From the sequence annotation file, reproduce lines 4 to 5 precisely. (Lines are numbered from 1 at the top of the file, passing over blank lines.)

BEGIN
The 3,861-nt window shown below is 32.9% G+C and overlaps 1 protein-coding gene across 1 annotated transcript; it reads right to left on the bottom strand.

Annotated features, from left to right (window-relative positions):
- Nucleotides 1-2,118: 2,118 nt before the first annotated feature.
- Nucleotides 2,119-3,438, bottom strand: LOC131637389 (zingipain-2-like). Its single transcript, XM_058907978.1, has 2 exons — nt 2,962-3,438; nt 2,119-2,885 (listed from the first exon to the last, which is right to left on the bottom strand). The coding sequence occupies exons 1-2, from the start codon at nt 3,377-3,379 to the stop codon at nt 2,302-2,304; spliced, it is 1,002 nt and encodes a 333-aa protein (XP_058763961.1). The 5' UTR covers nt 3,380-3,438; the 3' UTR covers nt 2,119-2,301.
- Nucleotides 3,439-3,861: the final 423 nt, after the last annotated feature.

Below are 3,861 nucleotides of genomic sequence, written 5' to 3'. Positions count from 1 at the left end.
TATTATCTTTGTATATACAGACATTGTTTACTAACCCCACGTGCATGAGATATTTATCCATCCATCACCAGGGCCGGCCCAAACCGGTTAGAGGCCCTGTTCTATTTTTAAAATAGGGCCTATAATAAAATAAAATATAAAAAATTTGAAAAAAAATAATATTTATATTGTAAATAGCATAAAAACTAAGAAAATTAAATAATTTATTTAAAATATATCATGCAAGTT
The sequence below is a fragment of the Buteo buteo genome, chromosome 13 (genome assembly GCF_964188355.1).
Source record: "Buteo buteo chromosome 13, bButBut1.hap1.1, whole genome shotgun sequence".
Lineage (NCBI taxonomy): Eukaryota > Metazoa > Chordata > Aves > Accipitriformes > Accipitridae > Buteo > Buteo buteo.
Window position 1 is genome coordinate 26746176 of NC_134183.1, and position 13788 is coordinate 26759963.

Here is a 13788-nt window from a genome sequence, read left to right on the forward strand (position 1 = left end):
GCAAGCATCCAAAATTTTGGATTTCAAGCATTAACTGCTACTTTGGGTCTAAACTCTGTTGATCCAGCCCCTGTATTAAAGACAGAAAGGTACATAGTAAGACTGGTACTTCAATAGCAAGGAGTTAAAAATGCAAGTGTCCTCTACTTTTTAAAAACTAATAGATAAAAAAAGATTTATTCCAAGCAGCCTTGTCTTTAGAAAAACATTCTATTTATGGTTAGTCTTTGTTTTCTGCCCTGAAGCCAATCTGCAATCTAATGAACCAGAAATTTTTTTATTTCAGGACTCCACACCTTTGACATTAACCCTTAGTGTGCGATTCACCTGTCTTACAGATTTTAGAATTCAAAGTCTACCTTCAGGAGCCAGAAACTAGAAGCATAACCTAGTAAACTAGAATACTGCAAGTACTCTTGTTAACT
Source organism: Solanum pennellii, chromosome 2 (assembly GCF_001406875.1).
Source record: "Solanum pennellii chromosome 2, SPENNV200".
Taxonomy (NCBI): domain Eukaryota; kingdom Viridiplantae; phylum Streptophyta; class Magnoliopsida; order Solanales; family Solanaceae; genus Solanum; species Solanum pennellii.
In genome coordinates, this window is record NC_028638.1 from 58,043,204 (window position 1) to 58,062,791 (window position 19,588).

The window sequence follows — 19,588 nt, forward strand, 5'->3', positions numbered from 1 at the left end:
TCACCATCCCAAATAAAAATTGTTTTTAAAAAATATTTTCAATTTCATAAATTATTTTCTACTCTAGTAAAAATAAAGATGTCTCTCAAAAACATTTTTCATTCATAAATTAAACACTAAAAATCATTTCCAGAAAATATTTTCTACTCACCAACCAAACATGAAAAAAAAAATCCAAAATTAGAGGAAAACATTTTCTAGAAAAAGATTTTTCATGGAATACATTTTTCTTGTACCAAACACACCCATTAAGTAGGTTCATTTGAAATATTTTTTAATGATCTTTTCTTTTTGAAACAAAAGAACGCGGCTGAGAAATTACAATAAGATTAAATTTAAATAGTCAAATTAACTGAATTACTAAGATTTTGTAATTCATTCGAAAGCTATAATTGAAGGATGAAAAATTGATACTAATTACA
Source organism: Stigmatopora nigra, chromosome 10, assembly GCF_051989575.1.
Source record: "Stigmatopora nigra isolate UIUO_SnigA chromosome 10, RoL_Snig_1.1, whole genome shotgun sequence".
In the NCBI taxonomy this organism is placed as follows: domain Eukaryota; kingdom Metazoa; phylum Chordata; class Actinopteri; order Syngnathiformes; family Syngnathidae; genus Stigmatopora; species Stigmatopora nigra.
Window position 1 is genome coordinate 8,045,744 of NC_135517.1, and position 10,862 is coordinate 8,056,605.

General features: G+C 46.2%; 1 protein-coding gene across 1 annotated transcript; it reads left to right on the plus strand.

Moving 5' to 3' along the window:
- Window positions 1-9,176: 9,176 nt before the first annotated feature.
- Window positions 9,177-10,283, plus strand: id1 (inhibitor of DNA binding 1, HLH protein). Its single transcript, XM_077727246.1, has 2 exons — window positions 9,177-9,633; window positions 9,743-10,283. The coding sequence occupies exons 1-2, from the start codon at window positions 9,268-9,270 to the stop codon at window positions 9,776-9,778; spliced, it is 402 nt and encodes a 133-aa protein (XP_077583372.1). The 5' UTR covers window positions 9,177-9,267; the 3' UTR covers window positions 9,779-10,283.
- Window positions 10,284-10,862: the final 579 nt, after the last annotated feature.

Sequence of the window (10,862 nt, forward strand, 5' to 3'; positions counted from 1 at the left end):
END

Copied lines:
- Nucleotides 2,119-3,438, bottom strand: LOC131637389 (zingipain-2-like). Its single transcript, XM_058907978.1, has 2 exons — nt 2,962-3,438; nt 2,119-2,885 (listed from the first exon to the last, which is right to left on the bottom strand). The coding sequence occupies exons 1-2, from the start codon at nt 3,377-3,379 to the stop codon at nt 2,302-2,304; spliced, it is 1,002 nt and encodes a 333-aa protein (XP_058763961.1). The 5' UTR covers nt 3,380-3,438; the 3' UTR covers nt 2,119-2,301.
- Nucleotides 3,439-3,861: the final 423 nt, after the last annotated feature.